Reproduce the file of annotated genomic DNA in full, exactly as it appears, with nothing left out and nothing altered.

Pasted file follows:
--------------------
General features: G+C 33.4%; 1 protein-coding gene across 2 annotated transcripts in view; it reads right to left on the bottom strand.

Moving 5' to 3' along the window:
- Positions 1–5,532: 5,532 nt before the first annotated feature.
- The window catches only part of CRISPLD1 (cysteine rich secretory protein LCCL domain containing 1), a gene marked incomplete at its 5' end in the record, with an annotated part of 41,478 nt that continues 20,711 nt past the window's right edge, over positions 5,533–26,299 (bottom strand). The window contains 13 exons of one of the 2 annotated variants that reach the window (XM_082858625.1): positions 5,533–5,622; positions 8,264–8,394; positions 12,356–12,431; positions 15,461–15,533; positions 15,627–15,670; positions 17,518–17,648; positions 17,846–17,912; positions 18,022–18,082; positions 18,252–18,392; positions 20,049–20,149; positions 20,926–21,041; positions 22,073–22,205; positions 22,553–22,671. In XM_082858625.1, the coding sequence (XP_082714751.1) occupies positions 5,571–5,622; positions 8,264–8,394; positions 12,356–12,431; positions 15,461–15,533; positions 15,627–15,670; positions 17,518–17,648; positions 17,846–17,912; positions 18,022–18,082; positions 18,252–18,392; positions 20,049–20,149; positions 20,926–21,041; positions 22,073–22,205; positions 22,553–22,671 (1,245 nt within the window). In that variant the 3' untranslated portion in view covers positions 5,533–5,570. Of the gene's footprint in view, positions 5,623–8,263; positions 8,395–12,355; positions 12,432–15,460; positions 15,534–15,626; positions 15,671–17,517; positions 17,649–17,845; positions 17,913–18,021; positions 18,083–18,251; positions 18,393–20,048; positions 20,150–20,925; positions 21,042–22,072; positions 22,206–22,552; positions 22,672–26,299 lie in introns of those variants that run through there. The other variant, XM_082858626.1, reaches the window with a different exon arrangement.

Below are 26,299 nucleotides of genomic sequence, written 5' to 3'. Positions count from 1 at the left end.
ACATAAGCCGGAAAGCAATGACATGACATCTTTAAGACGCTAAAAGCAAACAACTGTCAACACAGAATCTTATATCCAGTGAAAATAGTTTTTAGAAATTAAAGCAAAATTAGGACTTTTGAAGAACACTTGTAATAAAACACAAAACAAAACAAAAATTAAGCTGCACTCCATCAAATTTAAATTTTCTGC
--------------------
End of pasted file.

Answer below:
General features: G+C 33.4%; 1 protein-coding gene across 2 annotated transcripts in view; it reads right to left on the bottom strand.

Moving 5' to 3' along the window:
- Positions 1–5,532: 5,532 nt before the first annotated feature.
- The window catches only part of CRISPLD1 (cysteine rich secretory protein LCCL domain containing 1), a gene marked incomplete at its 5' end in the record, with an annotated part of 41,478 nt that continues 20,711 nt past the window's right edge, over positions 5,533–26,299 (bottom strand). The window contains 13 exons of one of the 2 annotated variants that reach the window (XM_082858625.1): positions 5,533–5,622; positions 8,264–8,394; positions 12,356–12,431; positions 15,461–15,533; positions 15,627–15,670; positions 17,518–17,648; positions 17,846–17,912; positions 18,022–18,082; positions 18,252–18,392; positions 20,049–20,149; positions 20,926–21,041; positions 22,073–22,205; positions 22,553–22,671. In XM_082858625.1, the coding sequence (XP_082714751.1) occupies positions 5,571–5,622; positions 8,264–8,394; positions 12,356–12,431; positions 15,461–15,533; positions 15,627–15,670; positions 17,518–17,648; positions 17,846–17,912; positions 18,022–18,082; positions 18,252–18,392; positions 20,049–20,149; positions 20,926–21,041; positions 22,073–22,205; positions 22,553–22,671 (1,245 nt within the window). In that variant the 3' untranslated portion in view covers positions 5,533–5,570. Of the gene's footprint in view, positions 5,623–8,263; positions 8,395–12,355; positions 12,432–15,460; positions 15,534–15,626; positions 15,671–17,517; positions 17,649–17,845; positions 17,913–18,021; positions 18,083–18,251; positions 18,393–20,048; positions 20,150–20,925; positions 21,042–22,072; positions 22,206–22,552; positions 22,672–26,299 lie in introns of those variants that run through there. The other variant, XM_082858626.1, reaches the window with a different exon arrangement.

Below are 26,299 nucleotides of genomic sequence, written 5' to 3'. Positions count from 1 at the left end.
ACATAAGCCGGAAAGCAATGACATGACATCTTTAAGACGCTAAAAGCAAACAACTGTCAACACAGAATCTTATATCCAGTGAAAATAGTTTTTAGAAATTAAAGCAAAATTAGGACTTTTGAAGAACACTTGTAATAAAACACAAAACAAAACAAAAATTAAGCTGCACTCCATCAAATTTAAATTTTCTGC